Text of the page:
Figure 6.

Relearning. (A) Place inputs from dentate gyrus. (B) Top: Spike plot of trials 1 and 10. Bottom: Magnified view of the upper panels for 3 to 5 s. The colored dots show excitatory spikes, and the black dots show inhibitory spikes. The colors correspond to those in Figures 1 to 4. (C) Synapse weights before (left) and after (right) the relearning. The upper panels are in the original order, and the lower panels are in the order of responding units in the relearning. (D) Theta phase precession after relearning. (E) Spike plot of replay in resting session with noise input after learning. Top: Spike plot from 0 to 12 s. Bottom: Magnified view of the upper panels for 4 to 6 s. (F) Cross-correlogram of the spike trains of unit pairs during the resting session after relearning. Green shows the pairs of relearning sequences. Blue shows the pairs of the initial sequence. Magenta shows the pairs between the initial and the relearning sequences. Gray shows the other pairs. (G) Scatter plot of the difference in peak positions of place inputs during initial learning/relearning and lags between spikes during replay after the relearning. The green points show the pairs of the relearning sequence (excluding unit 8), and the blue points show the pairs of the initial learning sequence (excluding unit 1). The green and blue lines show the linear regression results of each colored point. ***p < 0.001. n.s. (not significant) p > 0.1.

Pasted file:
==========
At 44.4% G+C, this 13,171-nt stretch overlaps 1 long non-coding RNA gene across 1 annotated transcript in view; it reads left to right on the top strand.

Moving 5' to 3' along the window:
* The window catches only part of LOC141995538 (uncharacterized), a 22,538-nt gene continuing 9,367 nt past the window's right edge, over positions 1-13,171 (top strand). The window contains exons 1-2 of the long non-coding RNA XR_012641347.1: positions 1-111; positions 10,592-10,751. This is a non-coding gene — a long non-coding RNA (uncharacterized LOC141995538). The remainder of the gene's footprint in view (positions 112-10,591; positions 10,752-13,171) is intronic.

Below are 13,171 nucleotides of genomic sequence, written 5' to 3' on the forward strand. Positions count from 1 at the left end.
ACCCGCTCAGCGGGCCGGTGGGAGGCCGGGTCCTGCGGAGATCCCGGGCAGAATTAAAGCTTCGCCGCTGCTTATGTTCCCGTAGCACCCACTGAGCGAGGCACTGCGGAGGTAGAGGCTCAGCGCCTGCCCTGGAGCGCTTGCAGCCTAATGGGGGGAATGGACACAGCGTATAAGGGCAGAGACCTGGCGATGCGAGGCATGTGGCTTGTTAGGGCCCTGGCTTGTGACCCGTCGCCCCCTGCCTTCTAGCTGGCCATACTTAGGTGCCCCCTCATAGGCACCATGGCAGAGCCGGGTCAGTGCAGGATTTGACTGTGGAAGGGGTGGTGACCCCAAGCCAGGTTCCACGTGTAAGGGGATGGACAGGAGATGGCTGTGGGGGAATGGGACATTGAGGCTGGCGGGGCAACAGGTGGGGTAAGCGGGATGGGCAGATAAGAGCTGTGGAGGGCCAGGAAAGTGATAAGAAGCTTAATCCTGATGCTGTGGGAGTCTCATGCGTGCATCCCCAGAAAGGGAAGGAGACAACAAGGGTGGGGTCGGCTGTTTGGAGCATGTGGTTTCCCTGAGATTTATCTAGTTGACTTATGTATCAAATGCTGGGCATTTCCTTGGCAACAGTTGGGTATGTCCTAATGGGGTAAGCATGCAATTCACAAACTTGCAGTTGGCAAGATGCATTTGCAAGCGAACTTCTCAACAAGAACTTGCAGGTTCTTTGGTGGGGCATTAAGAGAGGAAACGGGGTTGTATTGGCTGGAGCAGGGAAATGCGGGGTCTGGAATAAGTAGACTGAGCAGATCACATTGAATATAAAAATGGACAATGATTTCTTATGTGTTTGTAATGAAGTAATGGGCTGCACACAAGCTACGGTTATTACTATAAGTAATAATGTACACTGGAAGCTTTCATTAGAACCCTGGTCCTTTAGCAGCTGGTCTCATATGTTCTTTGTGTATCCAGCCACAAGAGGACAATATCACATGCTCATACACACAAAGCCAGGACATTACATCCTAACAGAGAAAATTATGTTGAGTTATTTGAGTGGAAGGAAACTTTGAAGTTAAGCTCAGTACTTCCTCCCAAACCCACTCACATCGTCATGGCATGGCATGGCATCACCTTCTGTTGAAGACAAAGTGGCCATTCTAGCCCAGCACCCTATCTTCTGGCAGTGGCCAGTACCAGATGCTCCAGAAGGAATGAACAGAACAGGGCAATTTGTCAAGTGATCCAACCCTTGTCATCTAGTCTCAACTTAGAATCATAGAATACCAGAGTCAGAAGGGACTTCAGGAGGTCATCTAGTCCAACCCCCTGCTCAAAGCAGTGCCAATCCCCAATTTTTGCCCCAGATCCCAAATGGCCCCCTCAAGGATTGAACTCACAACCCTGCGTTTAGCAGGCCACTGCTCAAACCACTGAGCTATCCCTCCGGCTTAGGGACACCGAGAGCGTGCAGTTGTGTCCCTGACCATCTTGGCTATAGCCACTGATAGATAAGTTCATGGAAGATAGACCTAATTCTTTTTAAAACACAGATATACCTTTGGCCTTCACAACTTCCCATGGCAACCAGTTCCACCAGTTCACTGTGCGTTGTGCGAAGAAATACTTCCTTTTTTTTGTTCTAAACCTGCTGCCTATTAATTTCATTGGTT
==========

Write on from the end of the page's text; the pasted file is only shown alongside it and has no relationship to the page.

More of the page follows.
Close modal
So far, we examined the minimal network model, in which synaptic connections were predetermined. Notably, a higher number of neurons are involved, and synaptic connections are probabilistic in the actual CA3 circuit. To recapitulate these features in a more realistic simulation, we constructed a large model using the Brian 2 simulator (Stimberg et al., 2019). Similar to the small network, this model received two types of external input: place input from the DG to the CA3 excitatory units (see Figure 7A) and theta inhibitory input from the MS to the CA3 inhibitory units (see Figure 7B). A tiny population of CA3 excitatory units was connected with and spiked by the DG place inputs (the probability of the DG-CA3 excitatory connection ppe=0.005), while all CA3 inhibitory units showed theta-locked burst spikes (see Figure 7C). The CA3-CA3 recurrent synaptic connections were also probabilistic (the probability of the recurrent connection prec=0.1) but were much denser than the DG-CA3 synapses, and plasticity was implemented using the Hebbian rule. We selected the excitatory units that had received DG place inputs (referred to as responding units) to observe the formation of the sequential activity (see Figure 7D). Some units exhibited an earlier onset of activity during the last trial due to the learning (see Figure 7E), and some synaptic weights between the responding units were enhanced (see Figure 7F). The theta phase precession was also observed in the units after learning (see Figures 7G and 7H). The model demonstrated replay activity during the resting session (see Figures 7J to 7L). Thus, the results produced by the large network model were consistent with the results of the small network model.
Figure 7.